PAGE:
Great Great Grandmas Cake recipe


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Hello,
My mother recently died. I grabbed her recipe boxes. While going through them, I found this. Made it and it was super rubbery. Below is how I prepared it, as there was no instructions .
I mixed all the dry ingredients, then cut in the shortening with a pastry cutter. Mixed all the wet ingredients then combined. Put in a 7x11 pan, baked at 350* checked after 18 min's, tooth pick wet. Checked again at 25 and it was dry.
Should I have done something different? I'd really like to make some of these recipes, but most are like this, ingredients, no instructions.
 

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A rubbery texture may indicate that the raising agent didn't do its thing. What did you use for the "sour milk" ingredient. I would presume you would use buttermilk or sour cream to activate the baking soda since sour milk may be difficult to come by (at least since my College refrigerator). Many devil's food cake recipes have coffee in them, which is acidic and would also activate the soda. Cocoa can as well, but it depends on how it was processed. It's hard to know what actual ingredients were used so long ago.

To me, this recipe just doesn't have enough fat in it. For 1.5 cups of flour, I would expect at least 1/2 cup of butter or oil. I don't remember ever making a cake with shortening so I guess it may be different.

LMH
 
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LMH is correct,
the fat should be close to 50% of the flour by weight. Butter or shortening.
Your spoon of fat is probably not the same as hers .

1 1/2 cups flour is close to 8 oz, a stick of soft butter would be good.
But I suspect the biggest problem is the proceedure.

Try this,
cream the fat and sugar with the salt, soda and lastly the cocoa, it should be a smooth batter before proceeding.
add the egg and continue mixing to keep it smooth.

add the buttermilk and flour alternately, half the buttermilk, mix smooth then half the sifted flour, constant mixing, then the last of the buttermilk, make sure its smooth then the last of the flour.
A splash of red food coloring will bring out a very rich chocolate color if you want.
 
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Your spoon of fat is probably not the same as hers .
Old fashioned tablespoons were often quite large. I have seen them as large as any spoon I have in the kitchen. Your 2nd great grandmother probably had a specific spoon in her kitchen that she used for all of her measuring. Who knows how large it was. You may have to adjust the quantities of other ingredients that are given in tbls. It may be helpful to look up some other traditional recipes for devils food cake and work out the ratio of each ingredient as compared to the amount of flour. Recipes will vary some, but this will give you an idea as to the range of proportions that have been found to give a good result.

Old recipes sometimes gave all their measurements in "spoons" instead of "cups".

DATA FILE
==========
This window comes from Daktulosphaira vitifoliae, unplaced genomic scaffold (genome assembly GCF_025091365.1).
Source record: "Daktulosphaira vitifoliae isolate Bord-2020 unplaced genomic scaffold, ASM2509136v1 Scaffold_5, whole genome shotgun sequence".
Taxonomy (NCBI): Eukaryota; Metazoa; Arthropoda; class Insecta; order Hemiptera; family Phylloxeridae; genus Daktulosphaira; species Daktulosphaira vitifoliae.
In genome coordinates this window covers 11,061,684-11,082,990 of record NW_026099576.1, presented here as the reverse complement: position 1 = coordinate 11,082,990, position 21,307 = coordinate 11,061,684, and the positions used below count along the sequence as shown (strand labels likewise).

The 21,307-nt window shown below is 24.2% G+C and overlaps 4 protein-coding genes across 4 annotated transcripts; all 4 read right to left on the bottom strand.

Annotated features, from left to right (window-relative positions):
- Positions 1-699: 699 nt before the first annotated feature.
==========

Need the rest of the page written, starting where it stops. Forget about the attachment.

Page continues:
This is an interesting read,

The Great Tablespoon Debate

Even today, 1 tbl in Australia is about 1/3 bigger than in the US.

...yet another reason to weigh ingredients.

LMH
 
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I bet the shortening was Lard, and if she measured like my Mom ( you've heard of "til it looks right", it was a heaping Tbls.) and Mom used milk that had soured from age :)
 
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When you have a vintage recipe you cannot apply modern methods or standards.



You have to use methods and select ingredients that would have been available to the baker from that period.



Cocoa powder was not readily available to home bakers until the 1940’s.



Crisco was introduced in 1911. As a substitute for butter; it was inexpensive, it had a long shelf life, so it was very common in every kitchen by the 1940s.



The use of sour milk and baking soda, the ratio of ingredients to the flour and the scale reflects early devil’s food cake recipes. These early recipes typically did not follow a standard devil’s food cake formulas. And they used very little chocolate.



In the United States, women were trained to write recipes in a certain format. This came from home economics classes (cooking and sewing) were common if not mandatory classes in middle and high schools. These classes used standards established by Fannie Merritt Farmer of the Boston Cooking School. Aside from her famous cookbook, Fannie Farmer standardized the level measurement and organized ingredients in a recipe in the order in which they are used.



When you see a list of ingredients beginning with eggs, sugar and milk in a vintage cake recipe and there is no butter, then the eggs are beaten with sugar until light and homogenous. This is called ribboned egg. It is a type of mechanical leavening. Ribboned eggs are used in many cake applications to this day.



With such a small amount of shortening, and the eggs and sugar whisked, then the only logical approach is to melt. The sour milk, shortening and eggs are all fats and they are all liquids.



Sift the dry ingredients together to fully incorporate.



Fold the ribboned eggs mixture into the dry ingredients



Then mix the milk mixture into to the flour and egg mixture.



A low protein flour like all purpose bleached white or cake flour was more common than unbleached flour.



The cane granulated sugar was also more common than beet sugar.



The baking soda is an alkaline. The vintage in the sour milk is an acid. When combined they will create co2, especially when the sour milk is made with vinegar.
 
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